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ERIC Number: ED043453
Record Type: RIE
Publication Date: 1970-May-8
Pages: 17
Abstractor: N/A
Reference Count: 0
Oral Language and Learning to Read.
Anastasiow, Nicholas
Research findings concerned with the relationship between the child's oral language behavior and learning to read are described. A cognitive-biological approach to the child's perceptual system development is taken, and data are presented to support both the developmental point of view of language development and the point of view that the child reconstructs all sensory input. Two critical phases in learning to read are delineated: (1) the child's previous ability to comprehend and decode speech auditorily as a prerequisite to decoding print and (2) the child's understanding of the relationship of spoken speech to the written symbol system for speech. The point is made that oral language is important only in that it may reflect cognitive and perceptual mastery of language, but it is an insufficient and inaccurate predictor of many children's capacity to learn how to read. A bibliography is included. (CM)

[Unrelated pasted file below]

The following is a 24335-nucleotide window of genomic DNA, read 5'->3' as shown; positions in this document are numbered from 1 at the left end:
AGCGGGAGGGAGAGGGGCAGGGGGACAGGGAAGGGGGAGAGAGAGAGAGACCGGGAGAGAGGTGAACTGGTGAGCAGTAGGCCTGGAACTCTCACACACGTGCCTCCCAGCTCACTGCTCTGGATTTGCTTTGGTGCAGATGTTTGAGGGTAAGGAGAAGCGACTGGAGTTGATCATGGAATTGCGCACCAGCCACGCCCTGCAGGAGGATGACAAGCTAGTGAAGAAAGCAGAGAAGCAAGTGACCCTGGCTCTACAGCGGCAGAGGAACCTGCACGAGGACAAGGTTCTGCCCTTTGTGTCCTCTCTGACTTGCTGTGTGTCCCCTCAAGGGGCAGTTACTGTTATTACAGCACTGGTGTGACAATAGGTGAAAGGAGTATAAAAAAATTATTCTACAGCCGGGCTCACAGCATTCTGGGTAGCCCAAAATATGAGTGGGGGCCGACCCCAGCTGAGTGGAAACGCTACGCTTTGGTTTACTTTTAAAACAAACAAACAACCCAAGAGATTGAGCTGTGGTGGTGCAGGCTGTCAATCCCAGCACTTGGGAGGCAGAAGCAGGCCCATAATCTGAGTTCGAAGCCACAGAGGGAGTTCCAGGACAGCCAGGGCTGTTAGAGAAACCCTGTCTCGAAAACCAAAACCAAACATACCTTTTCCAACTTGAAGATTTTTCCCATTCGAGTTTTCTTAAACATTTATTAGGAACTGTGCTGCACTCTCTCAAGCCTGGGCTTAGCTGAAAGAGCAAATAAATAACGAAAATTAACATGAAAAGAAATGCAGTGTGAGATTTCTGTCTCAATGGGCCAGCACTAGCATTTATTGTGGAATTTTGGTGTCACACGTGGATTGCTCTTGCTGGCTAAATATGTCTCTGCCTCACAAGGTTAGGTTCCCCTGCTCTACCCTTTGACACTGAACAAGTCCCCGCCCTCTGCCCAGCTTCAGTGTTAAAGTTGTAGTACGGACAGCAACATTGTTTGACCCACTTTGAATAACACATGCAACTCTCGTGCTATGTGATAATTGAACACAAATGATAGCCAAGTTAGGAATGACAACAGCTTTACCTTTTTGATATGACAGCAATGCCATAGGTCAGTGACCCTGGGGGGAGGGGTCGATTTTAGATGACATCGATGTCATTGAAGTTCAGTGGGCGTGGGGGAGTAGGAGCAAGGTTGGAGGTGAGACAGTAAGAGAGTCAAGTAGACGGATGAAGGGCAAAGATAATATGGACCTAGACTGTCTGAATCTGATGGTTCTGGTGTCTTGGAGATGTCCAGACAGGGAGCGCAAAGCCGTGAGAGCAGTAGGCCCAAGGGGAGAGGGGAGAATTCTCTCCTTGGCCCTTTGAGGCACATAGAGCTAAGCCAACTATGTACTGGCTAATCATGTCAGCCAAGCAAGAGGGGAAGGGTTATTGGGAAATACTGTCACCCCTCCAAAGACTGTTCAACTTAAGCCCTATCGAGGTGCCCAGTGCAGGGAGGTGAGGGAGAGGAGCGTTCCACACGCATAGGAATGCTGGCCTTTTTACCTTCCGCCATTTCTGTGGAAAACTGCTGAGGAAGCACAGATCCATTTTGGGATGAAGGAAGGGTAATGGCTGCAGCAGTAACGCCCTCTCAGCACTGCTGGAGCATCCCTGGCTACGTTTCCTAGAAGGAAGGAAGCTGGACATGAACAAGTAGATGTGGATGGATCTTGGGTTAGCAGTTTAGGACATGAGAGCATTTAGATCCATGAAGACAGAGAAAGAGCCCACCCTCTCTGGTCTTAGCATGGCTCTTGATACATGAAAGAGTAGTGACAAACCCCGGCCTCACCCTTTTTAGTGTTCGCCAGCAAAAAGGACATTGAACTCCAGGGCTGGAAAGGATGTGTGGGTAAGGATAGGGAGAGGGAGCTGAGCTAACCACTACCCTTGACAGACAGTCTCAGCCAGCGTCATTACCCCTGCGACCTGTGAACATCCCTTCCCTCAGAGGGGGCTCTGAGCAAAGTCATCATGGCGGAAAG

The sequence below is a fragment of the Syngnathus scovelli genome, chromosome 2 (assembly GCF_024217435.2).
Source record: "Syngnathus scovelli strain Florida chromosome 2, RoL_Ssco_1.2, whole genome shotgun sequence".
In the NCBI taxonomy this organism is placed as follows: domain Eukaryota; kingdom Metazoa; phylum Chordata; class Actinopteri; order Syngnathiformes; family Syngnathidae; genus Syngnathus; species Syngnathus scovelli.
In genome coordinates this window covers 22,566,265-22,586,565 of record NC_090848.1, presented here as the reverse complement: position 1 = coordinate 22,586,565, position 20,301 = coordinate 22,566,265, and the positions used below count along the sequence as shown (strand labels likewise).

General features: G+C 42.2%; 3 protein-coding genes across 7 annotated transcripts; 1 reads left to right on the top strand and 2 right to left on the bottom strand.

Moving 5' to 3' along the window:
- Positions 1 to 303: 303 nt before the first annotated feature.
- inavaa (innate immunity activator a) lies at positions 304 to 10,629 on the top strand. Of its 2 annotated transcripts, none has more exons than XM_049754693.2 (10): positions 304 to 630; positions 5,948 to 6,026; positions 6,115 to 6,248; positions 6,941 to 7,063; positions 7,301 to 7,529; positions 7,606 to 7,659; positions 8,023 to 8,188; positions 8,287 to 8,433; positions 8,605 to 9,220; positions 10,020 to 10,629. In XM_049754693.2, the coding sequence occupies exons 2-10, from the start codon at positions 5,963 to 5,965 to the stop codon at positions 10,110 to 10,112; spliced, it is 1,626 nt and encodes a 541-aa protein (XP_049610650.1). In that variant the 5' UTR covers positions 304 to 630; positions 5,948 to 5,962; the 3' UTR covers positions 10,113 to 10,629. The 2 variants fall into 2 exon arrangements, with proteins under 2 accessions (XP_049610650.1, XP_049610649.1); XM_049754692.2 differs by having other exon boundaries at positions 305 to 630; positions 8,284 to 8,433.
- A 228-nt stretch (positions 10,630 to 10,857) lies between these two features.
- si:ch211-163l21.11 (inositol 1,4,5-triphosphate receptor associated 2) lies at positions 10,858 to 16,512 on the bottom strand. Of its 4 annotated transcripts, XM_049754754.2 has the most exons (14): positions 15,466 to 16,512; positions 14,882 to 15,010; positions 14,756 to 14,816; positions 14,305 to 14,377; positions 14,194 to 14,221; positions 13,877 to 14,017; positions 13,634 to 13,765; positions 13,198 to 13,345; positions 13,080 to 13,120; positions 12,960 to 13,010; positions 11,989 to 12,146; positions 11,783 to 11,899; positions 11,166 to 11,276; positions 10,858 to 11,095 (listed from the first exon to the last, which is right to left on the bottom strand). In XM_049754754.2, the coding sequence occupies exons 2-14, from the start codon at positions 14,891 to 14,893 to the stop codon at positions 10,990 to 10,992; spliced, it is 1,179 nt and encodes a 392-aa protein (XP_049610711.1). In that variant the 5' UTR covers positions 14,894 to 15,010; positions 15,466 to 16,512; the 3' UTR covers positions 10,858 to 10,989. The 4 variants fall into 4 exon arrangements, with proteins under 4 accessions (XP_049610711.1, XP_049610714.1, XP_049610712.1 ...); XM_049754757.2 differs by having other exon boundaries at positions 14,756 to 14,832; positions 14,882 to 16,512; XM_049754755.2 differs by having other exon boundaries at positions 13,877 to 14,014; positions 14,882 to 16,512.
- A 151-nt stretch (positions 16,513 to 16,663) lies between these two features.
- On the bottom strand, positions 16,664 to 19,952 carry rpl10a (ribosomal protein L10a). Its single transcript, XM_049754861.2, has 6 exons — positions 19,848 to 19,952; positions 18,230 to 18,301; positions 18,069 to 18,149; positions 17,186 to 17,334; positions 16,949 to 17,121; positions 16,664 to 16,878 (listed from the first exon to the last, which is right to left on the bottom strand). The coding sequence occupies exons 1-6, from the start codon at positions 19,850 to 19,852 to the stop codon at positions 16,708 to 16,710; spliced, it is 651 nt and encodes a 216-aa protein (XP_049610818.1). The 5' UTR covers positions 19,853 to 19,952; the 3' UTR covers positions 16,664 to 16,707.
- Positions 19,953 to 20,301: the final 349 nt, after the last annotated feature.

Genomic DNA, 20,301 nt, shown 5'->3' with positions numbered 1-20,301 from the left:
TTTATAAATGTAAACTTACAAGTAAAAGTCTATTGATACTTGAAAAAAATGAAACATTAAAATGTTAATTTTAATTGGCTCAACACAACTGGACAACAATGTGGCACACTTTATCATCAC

Publication Type: N/A
Education Level: N/A
Audience: N/A
Language: N/A
Sponsor: N/A
Authoring Institution: N/A
Note: Paper presented at the International Reading Association conference, Anaheim, Cal., May 6-9, 1970